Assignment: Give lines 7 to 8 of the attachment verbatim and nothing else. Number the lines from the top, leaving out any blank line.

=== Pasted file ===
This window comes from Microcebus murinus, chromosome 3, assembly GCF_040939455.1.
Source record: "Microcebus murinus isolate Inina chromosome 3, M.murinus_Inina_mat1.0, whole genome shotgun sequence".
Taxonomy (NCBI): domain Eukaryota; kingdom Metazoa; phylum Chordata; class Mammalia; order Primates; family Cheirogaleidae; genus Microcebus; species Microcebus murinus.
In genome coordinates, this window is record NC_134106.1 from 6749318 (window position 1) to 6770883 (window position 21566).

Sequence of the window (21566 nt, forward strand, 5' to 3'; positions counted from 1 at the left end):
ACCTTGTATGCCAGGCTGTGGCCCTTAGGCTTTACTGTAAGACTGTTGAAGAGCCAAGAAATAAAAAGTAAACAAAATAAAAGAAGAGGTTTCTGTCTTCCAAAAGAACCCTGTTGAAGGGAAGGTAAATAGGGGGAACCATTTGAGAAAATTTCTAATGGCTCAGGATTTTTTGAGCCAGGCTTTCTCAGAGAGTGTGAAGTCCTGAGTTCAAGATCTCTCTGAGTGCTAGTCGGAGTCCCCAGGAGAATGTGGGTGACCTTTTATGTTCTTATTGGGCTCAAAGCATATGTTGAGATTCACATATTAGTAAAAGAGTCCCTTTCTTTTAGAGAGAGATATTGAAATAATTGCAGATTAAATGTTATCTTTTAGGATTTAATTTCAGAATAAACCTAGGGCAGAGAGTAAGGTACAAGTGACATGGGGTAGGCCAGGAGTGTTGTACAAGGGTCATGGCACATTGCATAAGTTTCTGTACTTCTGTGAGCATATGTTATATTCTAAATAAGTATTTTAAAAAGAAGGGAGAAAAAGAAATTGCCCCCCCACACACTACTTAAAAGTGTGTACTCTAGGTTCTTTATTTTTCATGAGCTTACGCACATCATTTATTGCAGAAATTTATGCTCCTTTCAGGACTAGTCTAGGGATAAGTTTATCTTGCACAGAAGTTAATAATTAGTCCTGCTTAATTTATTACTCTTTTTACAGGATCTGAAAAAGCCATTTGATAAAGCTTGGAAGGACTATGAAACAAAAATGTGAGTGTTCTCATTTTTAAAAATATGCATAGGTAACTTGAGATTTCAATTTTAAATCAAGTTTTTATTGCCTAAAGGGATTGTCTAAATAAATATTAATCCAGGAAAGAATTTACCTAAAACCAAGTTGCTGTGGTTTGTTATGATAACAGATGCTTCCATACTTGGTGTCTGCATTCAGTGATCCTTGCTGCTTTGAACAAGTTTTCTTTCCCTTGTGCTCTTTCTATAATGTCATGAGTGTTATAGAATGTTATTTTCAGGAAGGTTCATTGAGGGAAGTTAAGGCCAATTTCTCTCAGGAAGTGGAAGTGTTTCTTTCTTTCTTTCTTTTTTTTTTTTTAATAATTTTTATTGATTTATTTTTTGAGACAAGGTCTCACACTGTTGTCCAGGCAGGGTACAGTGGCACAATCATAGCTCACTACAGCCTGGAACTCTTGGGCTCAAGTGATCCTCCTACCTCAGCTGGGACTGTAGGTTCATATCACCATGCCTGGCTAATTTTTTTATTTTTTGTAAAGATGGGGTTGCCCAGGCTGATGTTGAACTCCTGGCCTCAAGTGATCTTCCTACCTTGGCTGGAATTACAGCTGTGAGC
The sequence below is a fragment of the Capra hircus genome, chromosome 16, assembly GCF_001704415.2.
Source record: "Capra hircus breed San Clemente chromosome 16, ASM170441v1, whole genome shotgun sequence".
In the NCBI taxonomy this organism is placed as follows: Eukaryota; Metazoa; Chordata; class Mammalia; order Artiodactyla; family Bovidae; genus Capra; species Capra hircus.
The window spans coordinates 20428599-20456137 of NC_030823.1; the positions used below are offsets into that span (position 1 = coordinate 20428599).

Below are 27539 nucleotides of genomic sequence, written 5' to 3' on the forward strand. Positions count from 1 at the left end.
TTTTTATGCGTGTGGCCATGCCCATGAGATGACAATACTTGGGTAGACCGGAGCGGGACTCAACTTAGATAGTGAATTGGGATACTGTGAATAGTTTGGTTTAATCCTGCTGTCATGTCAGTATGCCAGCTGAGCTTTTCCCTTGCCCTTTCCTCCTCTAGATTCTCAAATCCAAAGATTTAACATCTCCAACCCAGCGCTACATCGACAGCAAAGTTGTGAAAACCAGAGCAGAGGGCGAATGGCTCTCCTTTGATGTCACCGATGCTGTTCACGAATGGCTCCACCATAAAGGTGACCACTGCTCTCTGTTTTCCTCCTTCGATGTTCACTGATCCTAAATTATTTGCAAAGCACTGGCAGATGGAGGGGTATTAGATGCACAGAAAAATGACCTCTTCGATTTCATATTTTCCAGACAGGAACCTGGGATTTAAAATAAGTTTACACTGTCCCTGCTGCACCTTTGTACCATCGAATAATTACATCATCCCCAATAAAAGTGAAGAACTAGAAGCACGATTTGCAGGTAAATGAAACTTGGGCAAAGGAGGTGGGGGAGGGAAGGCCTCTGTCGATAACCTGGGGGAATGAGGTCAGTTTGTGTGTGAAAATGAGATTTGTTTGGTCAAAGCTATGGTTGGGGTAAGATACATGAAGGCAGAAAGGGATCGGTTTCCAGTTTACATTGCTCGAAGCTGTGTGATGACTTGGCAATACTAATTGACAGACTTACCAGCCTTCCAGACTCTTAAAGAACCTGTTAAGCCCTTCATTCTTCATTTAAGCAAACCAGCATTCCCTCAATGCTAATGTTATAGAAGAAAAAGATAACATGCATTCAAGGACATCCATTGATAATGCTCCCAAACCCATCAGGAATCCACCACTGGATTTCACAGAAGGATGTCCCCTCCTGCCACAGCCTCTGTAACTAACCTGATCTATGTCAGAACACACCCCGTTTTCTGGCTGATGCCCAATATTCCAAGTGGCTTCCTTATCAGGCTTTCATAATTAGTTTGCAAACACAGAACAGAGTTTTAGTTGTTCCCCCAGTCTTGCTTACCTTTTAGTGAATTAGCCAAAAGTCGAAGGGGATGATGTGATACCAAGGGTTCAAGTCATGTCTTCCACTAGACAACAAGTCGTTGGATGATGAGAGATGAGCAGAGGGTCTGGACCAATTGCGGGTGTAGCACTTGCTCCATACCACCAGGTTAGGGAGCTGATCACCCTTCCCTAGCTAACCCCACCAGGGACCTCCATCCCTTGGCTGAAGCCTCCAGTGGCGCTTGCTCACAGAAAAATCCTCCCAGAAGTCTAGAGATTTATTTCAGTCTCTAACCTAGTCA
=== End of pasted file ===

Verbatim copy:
The sequence below is a fragment of the Capra hircus genome, chromosome 16, assembly GCF_001704415.2.
Source record: "Capra hircus breed San Clemente chromosome 16, ASM170441v1, whole genome shotgun sequence".